With just six months until GDPR hits Europe hard, Finance Monthly has heard from Nigel Edwards, SVP of Insurance Europe & Head of UK at EXL Service, on the threat GDPR poses to emerging technologies, fintech, regtech and so forth.
For insurers, the General Data Protection Regulation (GDPR) promises to be a difficult hurdle to overcome without the right strategic approach and expertise. Businesses in the insurance industry are some of the most vulnerable to being caught wrong-footed by the incoming GDPR rules because of the data rich environment they naturally operate in. The widespread use of third party administrators means that data flows can be difficult to control in a way that keeps firms compliant with the new regulation. Another question that is high up on the agenda for industry decision-makers is the effect that GDPR will have on future technology adoption.
In recent years, the insurance sector has undergone an unparalleled degree of technological disruption. Telematics technology, for example, has dramatically changed how insurers price policies by gathering data on individuals’ driving habits and behaviour. The use of social media analytics is making the claims process more straight forward and the use of technologies such as geo-location is creating better conditions for underwriters to evaluate pools of risk. One thing that these technologies have in common is their reliance on large amounts of collected customer data to function effectively. Will these techniques be hamstrung by the demands placed on companies under the GDPR regime?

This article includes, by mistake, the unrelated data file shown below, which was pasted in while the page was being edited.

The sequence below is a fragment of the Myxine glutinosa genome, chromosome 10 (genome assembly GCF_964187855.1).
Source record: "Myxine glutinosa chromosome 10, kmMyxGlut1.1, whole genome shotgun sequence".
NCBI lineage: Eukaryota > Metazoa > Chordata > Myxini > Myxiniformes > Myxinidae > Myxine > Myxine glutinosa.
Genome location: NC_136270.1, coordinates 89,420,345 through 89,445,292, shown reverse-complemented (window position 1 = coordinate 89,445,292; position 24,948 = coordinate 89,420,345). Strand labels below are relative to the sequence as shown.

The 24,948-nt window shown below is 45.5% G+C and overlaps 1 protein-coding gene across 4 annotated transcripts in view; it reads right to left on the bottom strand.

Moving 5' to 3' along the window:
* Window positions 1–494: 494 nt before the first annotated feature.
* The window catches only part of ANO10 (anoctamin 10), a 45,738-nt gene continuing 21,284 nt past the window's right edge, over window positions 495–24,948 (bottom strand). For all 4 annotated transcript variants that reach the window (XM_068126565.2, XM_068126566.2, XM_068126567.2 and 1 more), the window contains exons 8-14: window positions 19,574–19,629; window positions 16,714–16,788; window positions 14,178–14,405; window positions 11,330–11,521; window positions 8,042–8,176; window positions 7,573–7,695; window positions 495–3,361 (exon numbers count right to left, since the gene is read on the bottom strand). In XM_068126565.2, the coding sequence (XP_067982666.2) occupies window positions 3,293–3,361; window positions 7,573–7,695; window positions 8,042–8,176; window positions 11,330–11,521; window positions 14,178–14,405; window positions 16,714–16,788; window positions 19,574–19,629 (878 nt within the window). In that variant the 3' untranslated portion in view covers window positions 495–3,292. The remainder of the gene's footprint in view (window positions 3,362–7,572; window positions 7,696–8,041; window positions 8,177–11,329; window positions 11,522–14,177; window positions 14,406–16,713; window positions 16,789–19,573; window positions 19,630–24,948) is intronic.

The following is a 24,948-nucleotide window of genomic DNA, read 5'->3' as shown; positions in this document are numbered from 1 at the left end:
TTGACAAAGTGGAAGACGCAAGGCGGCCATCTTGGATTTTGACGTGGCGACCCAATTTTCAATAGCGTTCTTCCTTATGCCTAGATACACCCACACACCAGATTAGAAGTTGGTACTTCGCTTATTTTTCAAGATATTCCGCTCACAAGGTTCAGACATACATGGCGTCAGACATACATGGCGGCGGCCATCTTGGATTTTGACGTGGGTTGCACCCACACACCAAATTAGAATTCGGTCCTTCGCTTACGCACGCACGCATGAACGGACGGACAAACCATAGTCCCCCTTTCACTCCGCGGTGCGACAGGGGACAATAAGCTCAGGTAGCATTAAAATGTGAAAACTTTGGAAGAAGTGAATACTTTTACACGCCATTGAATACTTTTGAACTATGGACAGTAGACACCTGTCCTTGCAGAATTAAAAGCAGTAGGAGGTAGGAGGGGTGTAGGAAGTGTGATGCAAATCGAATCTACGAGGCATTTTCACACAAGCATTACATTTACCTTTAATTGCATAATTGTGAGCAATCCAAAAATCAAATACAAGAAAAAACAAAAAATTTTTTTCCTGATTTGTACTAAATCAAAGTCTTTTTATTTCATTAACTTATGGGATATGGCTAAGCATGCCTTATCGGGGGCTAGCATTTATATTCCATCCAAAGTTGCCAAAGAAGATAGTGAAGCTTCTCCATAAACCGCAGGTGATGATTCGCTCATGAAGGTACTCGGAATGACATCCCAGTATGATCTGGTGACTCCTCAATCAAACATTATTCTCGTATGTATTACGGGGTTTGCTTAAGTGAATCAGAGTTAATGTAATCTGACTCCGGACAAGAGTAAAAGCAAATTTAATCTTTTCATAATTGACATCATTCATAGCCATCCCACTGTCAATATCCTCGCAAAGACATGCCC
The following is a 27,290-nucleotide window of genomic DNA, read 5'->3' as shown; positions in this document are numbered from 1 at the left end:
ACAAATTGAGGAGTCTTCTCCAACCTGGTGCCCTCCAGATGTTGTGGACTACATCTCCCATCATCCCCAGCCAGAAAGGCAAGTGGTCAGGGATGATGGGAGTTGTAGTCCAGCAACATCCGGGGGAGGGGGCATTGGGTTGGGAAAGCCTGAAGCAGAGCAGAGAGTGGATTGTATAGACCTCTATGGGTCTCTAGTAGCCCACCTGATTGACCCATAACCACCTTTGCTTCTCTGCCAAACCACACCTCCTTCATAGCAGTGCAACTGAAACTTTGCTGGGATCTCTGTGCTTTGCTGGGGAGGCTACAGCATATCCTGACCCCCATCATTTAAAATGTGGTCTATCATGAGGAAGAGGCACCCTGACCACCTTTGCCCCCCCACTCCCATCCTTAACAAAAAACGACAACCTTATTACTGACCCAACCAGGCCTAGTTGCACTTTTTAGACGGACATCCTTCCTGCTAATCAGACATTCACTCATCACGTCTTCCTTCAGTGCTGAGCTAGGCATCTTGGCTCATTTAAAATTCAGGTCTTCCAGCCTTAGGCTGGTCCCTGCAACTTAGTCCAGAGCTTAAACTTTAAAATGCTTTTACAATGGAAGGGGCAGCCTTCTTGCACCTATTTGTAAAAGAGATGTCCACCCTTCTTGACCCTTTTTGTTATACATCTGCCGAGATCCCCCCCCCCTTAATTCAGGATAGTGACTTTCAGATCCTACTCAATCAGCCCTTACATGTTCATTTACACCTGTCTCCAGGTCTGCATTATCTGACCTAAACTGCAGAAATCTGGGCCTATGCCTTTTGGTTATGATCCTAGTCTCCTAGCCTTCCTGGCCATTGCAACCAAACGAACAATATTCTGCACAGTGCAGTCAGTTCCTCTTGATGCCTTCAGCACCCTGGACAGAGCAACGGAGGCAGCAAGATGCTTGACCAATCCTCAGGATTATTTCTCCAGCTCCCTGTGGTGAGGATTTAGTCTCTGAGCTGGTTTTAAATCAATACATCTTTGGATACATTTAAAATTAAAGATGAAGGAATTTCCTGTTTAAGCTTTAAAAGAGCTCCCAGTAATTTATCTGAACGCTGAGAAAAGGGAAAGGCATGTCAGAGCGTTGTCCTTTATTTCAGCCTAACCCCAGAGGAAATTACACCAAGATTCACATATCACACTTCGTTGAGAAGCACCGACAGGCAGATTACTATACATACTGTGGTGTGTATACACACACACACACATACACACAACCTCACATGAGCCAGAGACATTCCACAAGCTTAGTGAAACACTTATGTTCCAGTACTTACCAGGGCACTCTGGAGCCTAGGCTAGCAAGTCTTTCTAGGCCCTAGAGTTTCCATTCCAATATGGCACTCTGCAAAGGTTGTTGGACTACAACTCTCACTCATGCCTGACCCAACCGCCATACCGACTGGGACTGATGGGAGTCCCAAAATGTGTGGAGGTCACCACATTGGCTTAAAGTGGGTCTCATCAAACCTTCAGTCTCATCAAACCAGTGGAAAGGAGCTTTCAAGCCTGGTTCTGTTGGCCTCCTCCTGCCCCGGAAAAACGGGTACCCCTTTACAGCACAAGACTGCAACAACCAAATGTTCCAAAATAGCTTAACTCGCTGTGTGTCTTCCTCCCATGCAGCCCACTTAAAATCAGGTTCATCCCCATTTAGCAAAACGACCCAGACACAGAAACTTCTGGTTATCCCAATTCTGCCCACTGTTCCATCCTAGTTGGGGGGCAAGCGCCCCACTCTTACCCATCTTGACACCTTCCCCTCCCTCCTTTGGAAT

Assessing the data ecosystem
For the most part, GDPR will not force insurers to curtail technology adoption, so long as precautionary steps are taken to better manage the data inputs and outputs on which new technologies rely. All of the existing InsurTech solutions that are on the market or close to arriving will remain options for brokers and underwriters to incorporate into their strategic spend – but only if the underlying infrastructure is in place to enable the rigorous management of client data.
Perhaps one of the most onerous demands placed on businesses due to GDPR is the so-called ‘right to be forgotten,’ which will grant EU residents the right in some places to request a full removal of their personal details from any company’s systems. For many insurance firms, of which a large proportion will have been trading since the start of the age of digitisation, large caches of over 30 years’ worth of client data have been accumulated. This is data which may not be in a single standardised format and spread across siloes in multiple locations – posing a considerable challenge when it comes to compliance to right to be forgotten guidelines.
Aligning with a long-term strategy
For new technologies to remain viable, steps must be taken to ensure that the core infrastructure upon which data is stored and transferred is responsive to frequent requests for deletion or transfer. This may result in the overhaul of legacy IT systems which are not fit for purpose and a more selective retention of customer information, as opposed to a policy which swallows up large pools of data indiscriminately.
Whilst this may entail some capital outlay, the decision to update legacy systems should be taken in the context of a new stance towards regulatory compliance. The GDPR is just one regulatory hurdle that must be overcome by insurers next year, but it can serve as a starting block for a more agile approach to data handling – especially for firms who have historically neglected the task. In the long term, laying the foundations for new technology adoption will not only facilitate better business agility but also a more intuitive approach when interacting with clients and their data.